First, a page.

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cornfield Scott Gabbard, Shelby County Extension
SULFUR TRIAL: Notice the visible lighter yellow sections within this cornfield. No sulfur was applied in those areas. Yield response in this field varied from 5 to 40 bushels per acre.

Sulfur fertilizer may help corn yields

When sulfur helps, it pays off well — but response varies.

The safest thing Jim Camberato can say about sulfur research in corn is that when there’s a yield response, it more than pays for the sulfur. But there’s not always a response, and there’s no good way to predict whether you will see a response in advance.

Camberato and Bob Nielsen, both Purdue Extension agronomists, conducted 11 large-plot strip trials at seven locations over the past two years. Here are four things they know:

1. The researchers saw a corn yield response in six of 11 trials. The responses were typically sizable, ranging from 4 to 22 bushels per acre and averaging 14 bushels per acre.   

2. When sulfur delivers a yield response, return on investment is usually sizable. Camberato figures it costs about $7 per acre in material for the sulfur they applied. They typically applied ammonium thiosulfate with nitrogen as starter or as sidedress. At $3.50-per-bushel corn, it only takes 2 bushels per acre to pay for the sulfur. Return above cost of material ranged from $7 to $70 per acre in the six trials where they saw a response. They never saw lower yield for sulfur.

3. Splitting the application didn’t matter. They didn’t see an extra advantage for applying some sulfur early and some later.

4. The maximum response showed up at the lowest rate applied. If they applied 20 and 30 pounds per acre, for example, they didn’t see a larger increase at 30 vs. 20. Camberato believes they likely haven’t found the lower limit for response yet.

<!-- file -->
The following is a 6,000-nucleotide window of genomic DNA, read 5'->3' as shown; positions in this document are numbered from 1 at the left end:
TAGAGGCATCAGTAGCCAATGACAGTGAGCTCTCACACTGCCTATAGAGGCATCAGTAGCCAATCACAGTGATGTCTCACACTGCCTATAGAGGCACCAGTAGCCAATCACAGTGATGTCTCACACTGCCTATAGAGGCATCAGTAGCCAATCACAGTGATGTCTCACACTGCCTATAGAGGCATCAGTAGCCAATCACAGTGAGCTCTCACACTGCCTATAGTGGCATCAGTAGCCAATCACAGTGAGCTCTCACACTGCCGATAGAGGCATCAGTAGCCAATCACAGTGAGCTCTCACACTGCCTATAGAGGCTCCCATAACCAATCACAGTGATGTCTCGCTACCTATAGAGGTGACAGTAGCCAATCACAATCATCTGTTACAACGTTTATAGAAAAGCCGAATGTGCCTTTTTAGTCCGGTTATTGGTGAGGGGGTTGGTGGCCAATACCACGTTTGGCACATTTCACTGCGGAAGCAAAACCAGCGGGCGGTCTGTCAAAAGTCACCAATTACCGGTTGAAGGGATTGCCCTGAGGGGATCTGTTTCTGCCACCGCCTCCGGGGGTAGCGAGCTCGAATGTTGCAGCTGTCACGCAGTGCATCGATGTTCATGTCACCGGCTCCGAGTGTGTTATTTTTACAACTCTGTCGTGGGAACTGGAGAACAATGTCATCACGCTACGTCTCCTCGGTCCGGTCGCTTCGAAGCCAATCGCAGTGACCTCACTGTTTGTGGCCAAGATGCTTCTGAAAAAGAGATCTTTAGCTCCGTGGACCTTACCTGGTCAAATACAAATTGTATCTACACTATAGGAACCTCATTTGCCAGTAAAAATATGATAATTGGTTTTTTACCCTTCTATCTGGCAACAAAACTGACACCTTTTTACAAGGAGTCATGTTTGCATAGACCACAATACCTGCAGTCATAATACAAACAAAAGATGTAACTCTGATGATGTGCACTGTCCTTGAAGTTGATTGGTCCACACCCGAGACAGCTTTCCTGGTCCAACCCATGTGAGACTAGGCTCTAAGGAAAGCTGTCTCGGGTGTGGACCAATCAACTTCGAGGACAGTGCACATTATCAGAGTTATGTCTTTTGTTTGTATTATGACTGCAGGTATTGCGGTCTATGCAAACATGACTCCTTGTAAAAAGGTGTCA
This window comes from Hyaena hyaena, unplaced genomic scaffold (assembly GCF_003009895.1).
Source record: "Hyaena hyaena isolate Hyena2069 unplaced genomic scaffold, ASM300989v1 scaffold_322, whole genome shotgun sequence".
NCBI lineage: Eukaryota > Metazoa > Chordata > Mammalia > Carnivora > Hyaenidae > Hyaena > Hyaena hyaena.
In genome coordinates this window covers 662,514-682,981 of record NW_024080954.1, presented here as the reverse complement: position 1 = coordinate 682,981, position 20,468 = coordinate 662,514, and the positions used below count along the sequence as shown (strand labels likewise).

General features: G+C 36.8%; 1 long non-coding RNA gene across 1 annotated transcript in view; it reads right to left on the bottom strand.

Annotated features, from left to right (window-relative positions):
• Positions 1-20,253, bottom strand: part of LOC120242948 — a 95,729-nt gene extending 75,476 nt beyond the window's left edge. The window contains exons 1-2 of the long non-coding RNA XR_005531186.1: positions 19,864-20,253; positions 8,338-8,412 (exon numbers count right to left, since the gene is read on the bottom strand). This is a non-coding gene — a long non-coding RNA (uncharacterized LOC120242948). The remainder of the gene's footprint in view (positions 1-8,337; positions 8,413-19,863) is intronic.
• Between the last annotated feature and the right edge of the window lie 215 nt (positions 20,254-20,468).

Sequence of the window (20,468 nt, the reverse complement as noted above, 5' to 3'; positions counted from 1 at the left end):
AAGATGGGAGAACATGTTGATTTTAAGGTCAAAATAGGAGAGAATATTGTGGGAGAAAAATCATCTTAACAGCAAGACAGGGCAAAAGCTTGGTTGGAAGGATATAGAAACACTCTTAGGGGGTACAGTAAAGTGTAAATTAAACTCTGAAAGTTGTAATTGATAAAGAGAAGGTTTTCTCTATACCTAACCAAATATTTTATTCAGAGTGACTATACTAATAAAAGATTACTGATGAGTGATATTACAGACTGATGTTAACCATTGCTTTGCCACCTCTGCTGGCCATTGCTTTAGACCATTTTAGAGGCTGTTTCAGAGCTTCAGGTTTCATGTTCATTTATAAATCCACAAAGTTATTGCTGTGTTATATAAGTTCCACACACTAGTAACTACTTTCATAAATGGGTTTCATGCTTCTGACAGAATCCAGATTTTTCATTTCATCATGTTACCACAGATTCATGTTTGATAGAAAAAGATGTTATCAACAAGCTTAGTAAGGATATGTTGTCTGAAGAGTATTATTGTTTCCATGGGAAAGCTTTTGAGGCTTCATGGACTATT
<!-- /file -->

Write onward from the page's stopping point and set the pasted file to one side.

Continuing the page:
Questions remain
Traditional wisdom says to expect a response on sands and other low organic matter, lighter soils. “We haven’t seen any pattern hold together so far,” Camberato says. “We’ve seen response on silt loams in some places and not on sands in other places.”

In fact, one of the biggest responses came on Ken Simpson’s farm near Morristown, Ind., in 2018. Yield response in various parts of the field varied from 5 to 40 bushels per acre. The large-scale plot was replicated five times.

“We saw visual responses during the summer with drone flights,” Nielsen notes. “Areas where we saw lighter-colored corn which didn’t get sulfur tended to have higher yield responses.”

These are silt loam soils with about 2.5% organic matter, Camberato says.

“You really can’t rely on routine soil tests, because sulfur is too mobile in the soil,” Camberato notes. “Tissue testing isn’t that reliable in predicting responses either.”

What can you do? “We’ve seen enough indication of response that we encourage you to do checks on your own farm,” Camberato says. “Either apply sulfur on most of a field and leave check strips where you don’t apply, or don’t apply sulfur except on a few strips. Unless you test it for yourself, you really don’t know if you’re getting a response or not.”

Nielsen and Camberato welcome growers to collaborate with them on large-scale, replicated field trials. For more information, email them at rnielsen@purdue.edu or jcambera@purdue.edu. 

TAGS: Fertilizer
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